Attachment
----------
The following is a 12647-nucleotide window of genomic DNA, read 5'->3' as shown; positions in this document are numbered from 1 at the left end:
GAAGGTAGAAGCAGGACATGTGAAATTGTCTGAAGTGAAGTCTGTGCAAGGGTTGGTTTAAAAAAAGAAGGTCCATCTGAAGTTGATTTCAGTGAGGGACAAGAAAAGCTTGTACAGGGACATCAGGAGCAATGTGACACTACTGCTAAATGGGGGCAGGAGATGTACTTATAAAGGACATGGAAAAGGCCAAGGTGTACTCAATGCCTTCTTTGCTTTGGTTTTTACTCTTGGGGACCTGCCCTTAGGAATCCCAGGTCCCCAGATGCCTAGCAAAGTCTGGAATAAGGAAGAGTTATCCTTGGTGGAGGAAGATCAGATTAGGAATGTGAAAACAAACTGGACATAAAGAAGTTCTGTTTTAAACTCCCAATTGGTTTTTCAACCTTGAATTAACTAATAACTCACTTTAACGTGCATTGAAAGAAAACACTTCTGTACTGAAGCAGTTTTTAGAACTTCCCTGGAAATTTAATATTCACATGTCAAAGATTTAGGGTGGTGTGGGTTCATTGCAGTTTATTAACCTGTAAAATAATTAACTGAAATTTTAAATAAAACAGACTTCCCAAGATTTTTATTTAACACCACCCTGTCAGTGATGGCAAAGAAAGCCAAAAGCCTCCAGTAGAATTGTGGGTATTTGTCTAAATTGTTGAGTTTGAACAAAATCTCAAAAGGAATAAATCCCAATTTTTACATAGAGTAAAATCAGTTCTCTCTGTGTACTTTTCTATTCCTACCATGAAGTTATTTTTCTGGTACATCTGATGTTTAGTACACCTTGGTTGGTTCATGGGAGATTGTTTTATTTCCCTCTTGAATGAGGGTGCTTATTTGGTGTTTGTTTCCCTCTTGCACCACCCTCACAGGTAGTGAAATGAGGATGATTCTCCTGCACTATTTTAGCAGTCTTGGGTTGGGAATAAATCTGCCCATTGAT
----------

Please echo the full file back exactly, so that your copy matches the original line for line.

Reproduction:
The following is a 12647-nucleotide window of genomic DNA, read 5'->3' as shown; positions in this document are numbered from 1 at the left end:
GAAGGTAGAAGCAGGACATGTGAAATTGTCTGAAGTGAAGTCTGTGCAAGGGTTGGTTTAAAAAAAGAAGGTCCATCTGAAGTTGATTTCAGTGAGGGACAAGAAAAGCTTGTACAGGGACATCAGGAGCAATGTGACACTACTGCTAAATGGGGGCAGGAGATGTACTTATAAAGGACATGGAAAAGGCCAAGGTGTACTCAATGCCTTCTTTGCTTTGGTTTTTACTCTTGGGGACCTGCCCTTAGGAATCCCAGGTCCCCAGATGCCTAGCAAAGTCTGGAATAAGGAAGAGTTATCCTTGGTGGAGGAAGATCAGATTAGGAATGTGAAAACAAACTGGACATAAAGAAGTTCTGTTTTAAACTCCCAATTGGTTTTTCAACCTTGAATTAACTAATAACTCACTTTAACGTGCATTGAAAGAAAACACTTCTGTACTGAAGCAGTTTTTAGAACTTCCCTGGAAATTTAATATTCACATGTCAAAGATTTAGGGTGGTGTGGGTTCATTGCAGTTTATTAACCTGTAAAATAATTAACTGAAATTTTAAATAAAACAGACTTCCCAAGATTTTTATTTAACACCACCCTGTCAGTGATGGCAAAGAAAGCCAAAAGCCTCCAGTAGAATTGTGGGTATTTGTCTAAATTGTTGAGTTTGAACAAAATCTCAAAAGGAATAAATCCCAATTTTTACATAGAGTAAAATCAGTTCTCTCTGTGTACTTTTCTATTCCTACCATGAAGTTATTTTTCTGGTACATCTGATGTTTAGTACACCTTGGTTGGTTCATGGGAGATTGTTTTATTTCCCTCTTGAATGAGGGTGCTTATTTGGTGTTTGTTTCCCTCTTGCACCACCCTCACAGGTAGTGAAATGAGGATGATTCTCCTGCACTATTTTAGCAGTCTTGGGTTGGGAATAAATCTGCCCATTGAT